Last week Loren Baker asked the search engines how they treat links with the rel=”nofollow” attribute added to them. MSN didn’t respond and Ask said they don’t support nofollow and so treat those links the same as any other. Yahoo responded by saying they do follow the link and will index the page on the other side, but the link won’t pass any juice to the page being linked to. Google claimed they don’t follow the link at all and thus won’t index the page on the other side assuming no other links (internal or external) point to the page. But is that how Google really treats nofollow links?
I have a hard time believing Google’s claims. When I check links in Webmaster Tools I can tell you that they show backlinks to pages where the only inbound link has rel=”nofollow” applied. If Googlebot didn’t follow that link how could they show it as a backlink?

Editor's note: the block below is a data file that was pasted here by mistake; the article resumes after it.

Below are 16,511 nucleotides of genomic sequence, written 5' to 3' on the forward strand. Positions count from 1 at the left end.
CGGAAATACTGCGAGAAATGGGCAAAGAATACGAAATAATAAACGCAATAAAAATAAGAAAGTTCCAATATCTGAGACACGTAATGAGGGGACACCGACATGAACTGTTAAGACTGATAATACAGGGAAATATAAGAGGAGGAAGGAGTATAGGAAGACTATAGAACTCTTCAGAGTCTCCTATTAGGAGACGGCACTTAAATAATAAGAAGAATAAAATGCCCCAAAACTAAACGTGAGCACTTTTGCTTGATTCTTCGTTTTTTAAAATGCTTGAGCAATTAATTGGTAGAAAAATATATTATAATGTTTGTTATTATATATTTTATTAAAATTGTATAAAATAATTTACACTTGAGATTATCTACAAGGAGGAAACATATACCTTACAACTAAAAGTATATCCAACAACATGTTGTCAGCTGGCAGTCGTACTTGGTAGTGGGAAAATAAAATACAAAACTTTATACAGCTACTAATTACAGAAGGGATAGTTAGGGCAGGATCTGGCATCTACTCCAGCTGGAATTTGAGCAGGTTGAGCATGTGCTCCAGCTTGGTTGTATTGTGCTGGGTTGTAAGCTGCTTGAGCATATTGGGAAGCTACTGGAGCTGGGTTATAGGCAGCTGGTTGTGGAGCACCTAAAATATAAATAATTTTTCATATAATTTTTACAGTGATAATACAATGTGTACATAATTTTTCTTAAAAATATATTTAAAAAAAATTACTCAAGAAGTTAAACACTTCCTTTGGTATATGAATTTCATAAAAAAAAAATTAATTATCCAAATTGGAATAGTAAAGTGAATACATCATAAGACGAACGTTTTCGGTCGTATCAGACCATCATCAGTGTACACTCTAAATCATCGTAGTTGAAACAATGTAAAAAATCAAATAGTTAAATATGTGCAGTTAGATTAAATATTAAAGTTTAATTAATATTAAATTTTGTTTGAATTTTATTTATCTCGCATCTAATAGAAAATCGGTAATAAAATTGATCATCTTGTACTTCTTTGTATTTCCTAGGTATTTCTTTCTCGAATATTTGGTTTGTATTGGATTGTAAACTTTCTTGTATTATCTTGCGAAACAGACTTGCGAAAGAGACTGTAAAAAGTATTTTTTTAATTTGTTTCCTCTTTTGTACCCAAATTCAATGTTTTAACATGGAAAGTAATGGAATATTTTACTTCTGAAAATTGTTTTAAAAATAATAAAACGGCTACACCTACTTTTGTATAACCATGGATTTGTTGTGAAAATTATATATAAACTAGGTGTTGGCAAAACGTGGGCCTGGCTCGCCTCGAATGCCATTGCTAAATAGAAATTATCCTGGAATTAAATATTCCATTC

Today Neil Patel asked do nofollow links count and pointed to a post Ben Fisher wrote which was supposed to offer proof that Google ranked pages based on the anchor text coming from nofollow links alone. Jeremy Luebke showed how the proof was false in the comments to Neil’s post, but I still wonder.
Quadzilla followed up on Neil’s post with some ideas on what Google can do to verify nofollow links.
Because Google has so much market penetration with Analytics and the Google Toolbar, they can look at a link and verify it’s integrity (to some extent) by how many users actually click the link.
Now I have no way of knowing if Google is verifying links in that manner, but it’s an interesting idea, especially given Google’s move toward personalization.
At the moment my sense, albeit without any proof, is the same as what Halfdeck said in a comment on Neil’s post.
Nofollow leaks anchor text…
…The effect is probably minor but still, nofollow doesn’t block anchor text completely.
I’m curious if anyone has experimented with nofollow links and wanted to share their results. Maybe I’ll set up a simple experiment and see what I can find.